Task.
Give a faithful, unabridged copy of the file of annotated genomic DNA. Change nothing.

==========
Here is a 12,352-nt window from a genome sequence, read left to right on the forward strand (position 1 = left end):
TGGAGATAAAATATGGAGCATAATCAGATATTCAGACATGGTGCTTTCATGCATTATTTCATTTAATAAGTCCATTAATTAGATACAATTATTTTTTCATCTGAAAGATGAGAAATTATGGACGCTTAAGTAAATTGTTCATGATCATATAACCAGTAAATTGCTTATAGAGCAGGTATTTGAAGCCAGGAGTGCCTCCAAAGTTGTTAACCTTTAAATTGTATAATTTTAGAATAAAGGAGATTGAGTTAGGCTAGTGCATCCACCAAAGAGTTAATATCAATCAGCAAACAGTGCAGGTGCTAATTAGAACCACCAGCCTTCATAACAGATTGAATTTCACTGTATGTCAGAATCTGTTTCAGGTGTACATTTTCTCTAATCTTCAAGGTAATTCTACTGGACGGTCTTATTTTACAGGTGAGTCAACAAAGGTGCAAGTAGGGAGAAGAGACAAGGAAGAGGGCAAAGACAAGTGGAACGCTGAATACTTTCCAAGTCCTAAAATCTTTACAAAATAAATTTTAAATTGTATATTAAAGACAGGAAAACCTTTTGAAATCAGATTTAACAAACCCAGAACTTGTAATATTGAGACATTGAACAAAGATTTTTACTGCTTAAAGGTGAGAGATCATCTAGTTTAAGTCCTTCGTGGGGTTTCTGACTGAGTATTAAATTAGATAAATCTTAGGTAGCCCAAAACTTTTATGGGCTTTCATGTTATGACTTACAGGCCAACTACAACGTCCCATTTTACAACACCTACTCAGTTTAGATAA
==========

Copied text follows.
Here is a 12,352-nt window from a genome sequence, read left to right on the forward strand (position 1 = left end):
TGGAGATAAAATATGGAGCATAATCAGATATTCAGACATGGTGCTTTCATGCATTATTTCATTTAATAAGTCCATTAATTAGATACAATTATTTTTTCATCTGAAAGATGAGAAATTATGGACGCTTAAGTAAATTGTTCATGATCATATAACCAGTAAATTGCTTATAGAGCAGGTATTTGAAGCCAGGAGTGCCTCCAAAGTTGTTAACCTTTAAATTGTATAATTTTAGAATAAAGGAGATTGAGTTAGGCTAGTGCATCCACCAAAGAGTTAATATCAATCAGCAAACAGTGCAGGTGCTAATTAGAACCACCAGCCTTCATAACAGATTGAATTTCACTGTATGTCAGAATCTGTTTCAGGTGTACATTTTCTCTAATCTTCAAGGTAATTCTACTGGACGGTCTTATTTTACAGGTGAGTCAACAAAGGTGCAAGTAGGGAGAAGAGACAAGGAAGAGGGCAAAGACAAGTGGAACGCTGAATACTTTCCAAGTCCTAAAATCTTTACAAAATAAATTTTAAATTGTATATTAAAGACAGGAAAACCTTTTGAAATCAGATTTAACAAACCCAGAACTTGTAATATTGAGACATTGAACAAAGATTTTTACTGCTTAAAGGTGAGAGATCATCTAGTTTAAGTCCTTCGTGGGGTTTCTGACTGAGTATTAAATTAGATAAATCTTAGGTAGCCCAAAACTTTTATGGGCTTTCATGTTATGACTTACAGGCCAACTACAACGTCCCATTTTACAACACCTACTCAGTTTAGATAA